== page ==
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Associated Lectures
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Room
Hall 711
Date
07/16/19, Tuesday
Time
11:15 AM - 12:05 PM
Presentation Type
Level 2: Requires general knowledge of the literature and professional practice within the areas covered

Chronic kidney disease: The new paradigm of early diagnosis and evolving treatments

Lecture Time
11:15 AM - 12:05 PM
Room
Hall 711
Date
07/16/19, Tuesday
Time
11:15 AM - 12:05 PM

Abstract

Abstract Body

CHRONIC KIDNEY DISEASE: THE NEW PARADIGM OF EARLY DIAGNOSIS AND EVOLVING TREATMENTS

Serge Chalhoub DVM, DACVIM (SAIM); Soren Boysen DVM, DACVECC

Faculty of Veterinary Medicine, University of Calgary

Calgary, AB Canada

schalhou@ucalgary.ca

It is generally accepted that 30% of cats may develop chronic renal azotemia after 9 years of age. Above age 15, it is thought that over 50% of cats will have some form of CKD. In dogs, the prevalence of CKD is accepted to be less than 1% based on a recent U.K. study. Therefore, most of the discussion below will be based on cats and CKD. There are numerous possible causes of CKD in cats, but its exact pathophysiology has not yet been established. There is increasing suspicion that CKD evolves from possible multiple mini active kidney injuries secondary to ischemia or chronic inflammation (IRIS Napa meeting 2016). Unfortunately, as of now we do not have biomarkers sensitive enough to catch these mini-AKIs. However, this may change our future approach to chronic kidney disease in cats as it may highlight certain preventative stratgies.

Traditionally, the diagnosis of CKD has been based on the presence of renal azotemia and inappropriate USG for at least 3 months’ duration. However, this assumes that we have eliminated post renal causes of azotemia (such as ureteroliths) AND that the azotemia has been chronic. AIt takes a 75% decrease in nephron mass for azotemia to appear, which is defined as an increase in creatinine (MUCH more stable and predictable) and/or BUN (MUCH less reliable and variable) above established reference ranges. These references ranges can vary greatly from one reference laboratory to another. TThe development of isosthenuria is not much better in diagnosing CKD, as its appearance signifies a 68-70% decrease in renal function. Also, multiple conditions will affect USG (endocrine disease, afternoon urine sample, diet etc.).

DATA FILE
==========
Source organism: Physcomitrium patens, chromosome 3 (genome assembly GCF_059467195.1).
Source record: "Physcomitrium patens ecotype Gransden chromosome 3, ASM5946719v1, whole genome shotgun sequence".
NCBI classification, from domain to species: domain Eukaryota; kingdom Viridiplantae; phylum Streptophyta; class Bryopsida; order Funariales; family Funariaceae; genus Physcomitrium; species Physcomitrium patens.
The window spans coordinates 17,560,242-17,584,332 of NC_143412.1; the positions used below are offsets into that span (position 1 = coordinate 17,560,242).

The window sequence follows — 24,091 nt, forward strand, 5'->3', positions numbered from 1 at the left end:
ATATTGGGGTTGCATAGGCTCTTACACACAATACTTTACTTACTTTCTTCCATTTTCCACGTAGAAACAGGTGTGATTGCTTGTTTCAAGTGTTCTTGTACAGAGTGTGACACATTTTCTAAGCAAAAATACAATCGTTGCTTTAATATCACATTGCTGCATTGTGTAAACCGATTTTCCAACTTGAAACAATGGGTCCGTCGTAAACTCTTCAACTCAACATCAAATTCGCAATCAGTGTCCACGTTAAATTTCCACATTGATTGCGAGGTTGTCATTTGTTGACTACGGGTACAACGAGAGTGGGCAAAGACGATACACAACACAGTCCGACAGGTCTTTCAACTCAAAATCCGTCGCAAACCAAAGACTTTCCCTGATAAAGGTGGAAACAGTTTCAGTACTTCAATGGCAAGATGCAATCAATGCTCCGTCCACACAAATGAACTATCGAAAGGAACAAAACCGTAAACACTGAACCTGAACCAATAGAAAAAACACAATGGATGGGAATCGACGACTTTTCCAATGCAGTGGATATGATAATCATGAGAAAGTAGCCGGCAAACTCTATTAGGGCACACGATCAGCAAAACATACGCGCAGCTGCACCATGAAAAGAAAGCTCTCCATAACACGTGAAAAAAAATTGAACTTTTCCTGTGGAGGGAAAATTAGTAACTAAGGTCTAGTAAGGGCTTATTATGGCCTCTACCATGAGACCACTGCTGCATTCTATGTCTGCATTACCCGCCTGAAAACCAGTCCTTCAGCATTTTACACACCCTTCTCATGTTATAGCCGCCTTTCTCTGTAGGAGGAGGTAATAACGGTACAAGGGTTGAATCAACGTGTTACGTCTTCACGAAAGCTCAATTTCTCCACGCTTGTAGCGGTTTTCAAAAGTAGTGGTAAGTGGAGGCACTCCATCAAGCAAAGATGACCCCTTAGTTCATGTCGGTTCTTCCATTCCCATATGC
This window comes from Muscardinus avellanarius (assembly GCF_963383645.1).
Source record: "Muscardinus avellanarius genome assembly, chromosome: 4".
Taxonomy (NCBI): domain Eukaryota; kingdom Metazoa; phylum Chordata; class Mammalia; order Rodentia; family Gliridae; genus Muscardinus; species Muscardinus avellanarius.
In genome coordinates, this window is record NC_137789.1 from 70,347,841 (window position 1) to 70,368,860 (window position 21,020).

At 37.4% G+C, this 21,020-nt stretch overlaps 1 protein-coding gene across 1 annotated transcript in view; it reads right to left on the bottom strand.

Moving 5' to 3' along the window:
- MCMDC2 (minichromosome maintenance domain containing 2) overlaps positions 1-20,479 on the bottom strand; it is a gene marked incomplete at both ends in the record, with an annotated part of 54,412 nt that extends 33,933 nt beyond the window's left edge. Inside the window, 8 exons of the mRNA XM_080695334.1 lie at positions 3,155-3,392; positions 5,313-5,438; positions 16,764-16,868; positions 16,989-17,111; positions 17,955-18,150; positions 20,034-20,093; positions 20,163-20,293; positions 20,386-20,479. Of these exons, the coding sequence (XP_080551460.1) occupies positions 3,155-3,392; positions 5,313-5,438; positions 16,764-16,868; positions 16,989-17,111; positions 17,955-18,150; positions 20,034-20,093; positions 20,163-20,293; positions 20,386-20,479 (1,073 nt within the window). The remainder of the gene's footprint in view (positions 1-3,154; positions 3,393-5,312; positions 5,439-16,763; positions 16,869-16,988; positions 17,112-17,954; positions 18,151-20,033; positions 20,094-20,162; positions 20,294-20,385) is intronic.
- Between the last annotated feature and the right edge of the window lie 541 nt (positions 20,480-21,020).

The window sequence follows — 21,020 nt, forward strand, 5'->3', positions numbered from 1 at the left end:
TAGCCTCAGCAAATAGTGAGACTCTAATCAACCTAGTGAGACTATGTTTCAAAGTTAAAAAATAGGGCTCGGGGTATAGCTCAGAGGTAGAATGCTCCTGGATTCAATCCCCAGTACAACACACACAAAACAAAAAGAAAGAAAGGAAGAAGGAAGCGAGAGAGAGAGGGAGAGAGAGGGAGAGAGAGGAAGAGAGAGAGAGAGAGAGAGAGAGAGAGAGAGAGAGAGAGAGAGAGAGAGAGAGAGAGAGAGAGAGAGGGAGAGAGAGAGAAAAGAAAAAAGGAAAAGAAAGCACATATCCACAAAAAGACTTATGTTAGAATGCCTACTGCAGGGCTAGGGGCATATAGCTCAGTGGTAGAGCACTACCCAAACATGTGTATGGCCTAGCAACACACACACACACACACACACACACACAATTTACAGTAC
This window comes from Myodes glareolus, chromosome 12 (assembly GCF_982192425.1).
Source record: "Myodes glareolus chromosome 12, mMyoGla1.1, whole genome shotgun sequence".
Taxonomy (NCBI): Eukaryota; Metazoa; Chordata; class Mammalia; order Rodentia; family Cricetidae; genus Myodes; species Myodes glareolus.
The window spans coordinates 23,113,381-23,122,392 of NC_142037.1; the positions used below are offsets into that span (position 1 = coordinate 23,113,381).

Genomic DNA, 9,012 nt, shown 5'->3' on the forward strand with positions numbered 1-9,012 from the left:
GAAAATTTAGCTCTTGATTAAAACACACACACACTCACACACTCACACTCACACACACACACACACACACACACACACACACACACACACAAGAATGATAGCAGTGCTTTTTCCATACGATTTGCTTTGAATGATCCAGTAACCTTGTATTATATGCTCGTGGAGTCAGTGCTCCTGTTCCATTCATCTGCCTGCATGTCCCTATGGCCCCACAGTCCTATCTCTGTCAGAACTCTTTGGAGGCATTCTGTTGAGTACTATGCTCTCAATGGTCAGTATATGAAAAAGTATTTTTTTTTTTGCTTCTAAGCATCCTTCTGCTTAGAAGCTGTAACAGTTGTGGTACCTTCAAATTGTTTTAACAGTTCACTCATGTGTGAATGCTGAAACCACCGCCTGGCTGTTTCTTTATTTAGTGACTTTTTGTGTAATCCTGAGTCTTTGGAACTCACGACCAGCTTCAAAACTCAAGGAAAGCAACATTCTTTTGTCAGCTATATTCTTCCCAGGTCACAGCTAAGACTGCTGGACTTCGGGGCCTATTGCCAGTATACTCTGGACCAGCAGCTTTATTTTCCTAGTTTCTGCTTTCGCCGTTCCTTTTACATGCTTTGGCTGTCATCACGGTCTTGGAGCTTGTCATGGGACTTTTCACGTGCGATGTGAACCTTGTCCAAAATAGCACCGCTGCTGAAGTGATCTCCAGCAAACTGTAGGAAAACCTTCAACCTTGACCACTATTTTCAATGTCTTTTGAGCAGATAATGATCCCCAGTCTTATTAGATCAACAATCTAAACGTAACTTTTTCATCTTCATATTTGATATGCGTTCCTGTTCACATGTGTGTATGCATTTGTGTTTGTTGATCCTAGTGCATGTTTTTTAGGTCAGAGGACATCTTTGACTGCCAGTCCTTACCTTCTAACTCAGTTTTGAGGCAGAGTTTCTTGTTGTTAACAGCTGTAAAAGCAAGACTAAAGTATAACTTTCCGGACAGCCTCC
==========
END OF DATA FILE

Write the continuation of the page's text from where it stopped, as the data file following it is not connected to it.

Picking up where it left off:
Symmetric dimethylarginine (SDMA) is a molecule that has become quite important in the early diagnosis and also staging of CKD in cats and dogs. SDMA has no physiologic role in the body. Studies in veterinary medicine have shown that SDMA increases at roughly at 40% of renal dysfunction, and in some cases will detect a 25% in renal function. Using this biomarker will take some getting used to because we are so used to seeing a normal creatinine and USG and concluding there is no CKD! We are now able to diagnose CKD much earlier than before, and this will hopefully lead to new treatments. SDMA is more sensitive than creatinine at detecting CKD especially at earlier stages of CKD. It is a specific biomarker as well based on studies. In cats with CKD, SDMA shown to increase 17 months earlier; and in dogs an average of 9 months earlier (Hall et al, JVIM 2014). SDMA is not impacted by muscle mass, thereby much more accurate in low BCS geriatric animals. This is very important because most of our geriatric cats have decreased muscle mass. In addition, with CKD there is progressive muscle mass loss and therefore CKD stage may be understated because of the reliance on creatinine. SDMA is stable, and intraday and interday variability negligible. There is no impact from hemolysis, icterus, lipemia.

Once CKD has been diagnosed, it is important to then refer to staging principles. The IRIS staging guidelines have become a mainstay of staging cats and dogs with CKD. They have permitted us to create clear and objective guidelines on how to treat our patients based on creatinine (because it is more stable and predictable than BUN), proteinuria, and hypertension. The IRIS guidelines underline the importance of regular physical exam and lab work for our patients. For instance, proteinuria and hypertension are often silent. If left undiagnosed and untreated, not only will organ damage occur, but CKD also progresses much faster.